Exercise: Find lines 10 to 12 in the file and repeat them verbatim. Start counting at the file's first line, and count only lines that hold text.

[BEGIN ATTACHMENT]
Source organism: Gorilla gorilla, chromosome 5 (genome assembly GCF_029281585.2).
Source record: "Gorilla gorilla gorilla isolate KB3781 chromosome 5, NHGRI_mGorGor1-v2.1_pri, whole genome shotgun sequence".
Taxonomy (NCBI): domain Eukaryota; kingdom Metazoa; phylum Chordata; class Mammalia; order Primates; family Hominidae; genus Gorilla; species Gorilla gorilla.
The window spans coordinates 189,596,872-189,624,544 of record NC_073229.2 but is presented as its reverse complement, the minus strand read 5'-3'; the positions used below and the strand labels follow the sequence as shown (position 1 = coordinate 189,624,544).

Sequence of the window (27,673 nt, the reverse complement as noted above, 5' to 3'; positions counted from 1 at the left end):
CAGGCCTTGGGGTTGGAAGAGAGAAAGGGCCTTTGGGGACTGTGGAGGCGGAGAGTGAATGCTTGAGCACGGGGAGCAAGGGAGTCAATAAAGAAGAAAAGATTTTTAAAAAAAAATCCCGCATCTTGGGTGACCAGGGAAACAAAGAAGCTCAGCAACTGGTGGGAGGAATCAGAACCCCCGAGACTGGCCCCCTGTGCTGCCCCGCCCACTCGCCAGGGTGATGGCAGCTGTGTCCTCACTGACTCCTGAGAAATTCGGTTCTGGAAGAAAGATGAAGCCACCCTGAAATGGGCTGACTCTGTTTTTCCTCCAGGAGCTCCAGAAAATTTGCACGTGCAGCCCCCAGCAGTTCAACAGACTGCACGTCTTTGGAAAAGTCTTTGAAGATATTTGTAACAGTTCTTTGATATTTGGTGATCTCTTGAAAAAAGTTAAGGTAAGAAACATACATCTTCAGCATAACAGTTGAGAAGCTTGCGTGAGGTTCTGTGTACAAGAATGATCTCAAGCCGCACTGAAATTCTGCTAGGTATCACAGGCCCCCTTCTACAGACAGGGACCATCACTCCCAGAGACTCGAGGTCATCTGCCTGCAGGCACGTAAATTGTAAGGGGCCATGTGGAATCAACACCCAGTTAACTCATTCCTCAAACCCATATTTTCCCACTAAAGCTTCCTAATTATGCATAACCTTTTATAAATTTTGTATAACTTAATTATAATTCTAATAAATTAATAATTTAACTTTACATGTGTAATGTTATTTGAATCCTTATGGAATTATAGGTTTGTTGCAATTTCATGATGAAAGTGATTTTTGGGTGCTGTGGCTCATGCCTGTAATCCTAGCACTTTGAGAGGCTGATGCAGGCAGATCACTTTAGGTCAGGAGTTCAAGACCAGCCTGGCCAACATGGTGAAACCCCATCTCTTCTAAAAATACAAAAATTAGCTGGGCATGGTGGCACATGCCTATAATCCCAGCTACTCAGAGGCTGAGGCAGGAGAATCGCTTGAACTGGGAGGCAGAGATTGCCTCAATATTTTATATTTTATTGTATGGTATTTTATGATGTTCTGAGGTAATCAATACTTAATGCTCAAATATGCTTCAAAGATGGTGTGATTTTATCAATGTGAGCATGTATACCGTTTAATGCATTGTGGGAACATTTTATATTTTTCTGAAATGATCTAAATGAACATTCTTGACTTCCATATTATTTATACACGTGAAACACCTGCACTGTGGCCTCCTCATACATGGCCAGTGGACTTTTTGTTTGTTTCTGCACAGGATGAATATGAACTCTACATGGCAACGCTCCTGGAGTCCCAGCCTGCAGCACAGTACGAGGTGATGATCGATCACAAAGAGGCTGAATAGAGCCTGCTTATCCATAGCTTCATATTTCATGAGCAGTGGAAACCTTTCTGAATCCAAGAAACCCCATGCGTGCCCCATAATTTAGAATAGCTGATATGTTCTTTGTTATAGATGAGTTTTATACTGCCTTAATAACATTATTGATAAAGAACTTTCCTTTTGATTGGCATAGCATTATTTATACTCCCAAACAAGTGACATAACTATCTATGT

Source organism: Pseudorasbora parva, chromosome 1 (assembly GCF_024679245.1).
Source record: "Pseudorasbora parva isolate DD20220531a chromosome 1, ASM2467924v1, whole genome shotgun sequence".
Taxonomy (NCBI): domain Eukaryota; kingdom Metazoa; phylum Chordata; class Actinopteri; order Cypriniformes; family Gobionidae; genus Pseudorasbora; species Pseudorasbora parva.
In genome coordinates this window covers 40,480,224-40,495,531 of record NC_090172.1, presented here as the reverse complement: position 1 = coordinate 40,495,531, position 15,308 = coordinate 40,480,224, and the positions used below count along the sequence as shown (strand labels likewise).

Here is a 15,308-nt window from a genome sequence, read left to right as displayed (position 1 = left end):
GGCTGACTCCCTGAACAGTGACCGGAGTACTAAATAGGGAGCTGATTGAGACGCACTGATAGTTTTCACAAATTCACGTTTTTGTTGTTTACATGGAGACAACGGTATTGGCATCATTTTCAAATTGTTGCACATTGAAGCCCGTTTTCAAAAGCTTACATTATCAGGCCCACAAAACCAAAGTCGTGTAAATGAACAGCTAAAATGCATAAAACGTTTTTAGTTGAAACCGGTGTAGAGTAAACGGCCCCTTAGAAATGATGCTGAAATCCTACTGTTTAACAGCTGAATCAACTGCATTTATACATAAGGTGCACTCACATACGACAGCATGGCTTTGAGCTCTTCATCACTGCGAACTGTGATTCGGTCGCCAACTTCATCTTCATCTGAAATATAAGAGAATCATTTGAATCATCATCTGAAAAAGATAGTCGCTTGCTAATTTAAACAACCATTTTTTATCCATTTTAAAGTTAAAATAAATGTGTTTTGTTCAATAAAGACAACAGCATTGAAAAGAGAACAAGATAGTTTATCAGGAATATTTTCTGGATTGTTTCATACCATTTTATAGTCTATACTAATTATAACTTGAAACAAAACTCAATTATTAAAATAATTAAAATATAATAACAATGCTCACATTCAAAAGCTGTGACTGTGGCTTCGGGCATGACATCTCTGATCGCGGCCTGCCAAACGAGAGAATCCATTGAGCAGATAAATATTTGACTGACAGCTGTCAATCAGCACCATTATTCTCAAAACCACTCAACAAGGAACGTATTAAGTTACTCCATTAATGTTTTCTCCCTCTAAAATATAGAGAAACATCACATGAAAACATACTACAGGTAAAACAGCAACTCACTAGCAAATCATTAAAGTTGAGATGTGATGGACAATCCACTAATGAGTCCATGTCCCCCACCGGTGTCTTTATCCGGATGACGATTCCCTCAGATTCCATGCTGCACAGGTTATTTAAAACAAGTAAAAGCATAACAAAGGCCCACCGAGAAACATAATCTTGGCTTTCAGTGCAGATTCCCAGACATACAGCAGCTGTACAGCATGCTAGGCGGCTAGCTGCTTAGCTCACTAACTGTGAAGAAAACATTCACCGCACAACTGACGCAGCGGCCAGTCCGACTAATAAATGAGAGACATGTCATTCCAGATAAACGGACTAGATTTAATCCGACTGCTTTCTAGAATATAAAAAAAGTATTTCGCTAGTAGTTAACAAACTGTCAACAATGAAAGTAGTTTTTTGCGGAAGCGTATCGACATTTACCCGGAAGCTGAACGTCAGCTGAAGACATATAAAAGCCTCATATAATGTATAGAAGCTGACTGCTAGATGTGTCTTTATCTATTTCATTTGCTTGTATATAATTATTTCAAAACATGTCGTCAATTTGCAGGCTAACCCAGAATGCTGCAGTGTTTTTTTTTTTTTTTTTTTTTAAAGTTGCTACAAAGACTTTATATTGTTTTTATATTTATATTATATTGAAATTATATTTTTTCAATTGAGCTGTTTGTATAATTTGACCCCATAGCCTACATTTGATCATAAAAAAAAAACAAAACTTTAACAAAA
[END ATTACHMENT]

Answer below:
In genome coordinates this window covers 40,480,224-40,495,531 of record NC_090172.1, presented here as the reverse complement: position 1 = coordinate 40,495,531, position 15,308 = coordinate 40,480,224, and the positions used below count along the sequence as shown (strand labels likewise).

Here is a 15,308-nt window from a genome sequence, read left to right as displayed (position 1 = left end):
GGCTGACTCCCTGAACAGTGACCGGAGTACTAAATAGGGAGCTGATTGAGACGCACTGATAGTTTTCACAAATTCACGTTTTTGTTGTTTACATGGAGACAACGGTATTGGCATCATTTTCAAATTGTTGCACATTGAAGCCCGTTTTCAAAAGCTTACATTATCAGGCCCACAAAACCAAAGTCGTGTAAATGAACAGCTAAAATGCATAAAACGTTTTTAGTTGAAACCGGTGTAGAGTAAACGGCCCCTTAGAAATGATGCTGAAATCCTACTGTTTAACAGCTGAATCAACTGCATTTATACATAAGGTGCACTCACATACGACAGCATGGCTTTGAGCTCTTCATCACTGCGAACTGTGATTCGGTCGCCAACTTCATCTTCATCTGAAATATAAGAGAATCATTTGAATCATCATCTGAAAAAGATAGTCGCTTGCTAATTTAAACAACCATTTTTTATCCATTTTAAAGTTAAAATAAATGTGTTTTGTTCAATAAAGACAACAGCATTGAAAAGAGAACAAGATAGTTTATCAGGAATATTTTCTGGATTGTTTCATACCATTTTATAGTCTATACTAATTATAACTTGAAACAAAACTCAATTATTAAAATAATTAAAATATAATAACAATGCTCACATTCAAAAGCTGTGACTGTGGCTTCGGGCATGACATCTCTGATCGCGGCCTGCCAAACGAGAGAATCCATTGAGCAGATAAATATTTGACTGACAGCTGTCAATCAGCACCATTATTCTCAAAACCACTCAACAAGGAACGTATTAAGTTACTCCATTAATGTTTTCTCCCTCTAAAATATAGAGAAACATCACATGAAAACATACTACAGGTAAAACAGCAACTCACTAGCAAATCATTAAAGTTGAGATGTGATGGACAATCCACTAATGAGTCCATGTCCCCCACCGGTGTCTTTATCCGGATGACGATTCCCTCAGATTCCATGCTGCACAGGTTATTTAAAACAAGTAAAAGCATAACAAAGGCCCACCGAGAAACATAATCTTGGCTTTCAGTGCAGATTCCCAGACATACAGCAGCTGTACAGCATGCTAGGCGGCTAGCTGCTTAGCTCACTAACTGTGAAGAAAACATTCACCGCACAACTGACGCAGCGGCCAGTCCGACTAATAAATGAGAGACATGTCATTCCAGATAAACGGACTAGATTTAATCCGACTGCTTTCTAGAATATAAAAAAAGTATTTCGCTAGTAGTTAACAAACTGTCAACAATGAAAGTAGTTTTTTGCGGAAGCGTATCGACATTTACCCGGAAGCTGAACGTCAGCTGAAGACATATAAAAGCCTCATATAATGTATAGAAGCTGACTGCTAGATGTGTCTTTATCTATTTCATTTGCTTGTATATAATTATTTCAAAACATGTCGTCAATTTGCAGGCTAACCCAGAATGCTGCAGTGTTTTTTTTTTTTTTTTTTTTTAAAGTTGCTACAAAGACTTTATATTGTTTTTATATTTATATTATATTGAAATTATATTTTTTCAATTGAGCTGTTTGTATAATTTGACCCCATAGCCTACATTTGATCATAAAAAAAAAACAAAACTTTAACAAAA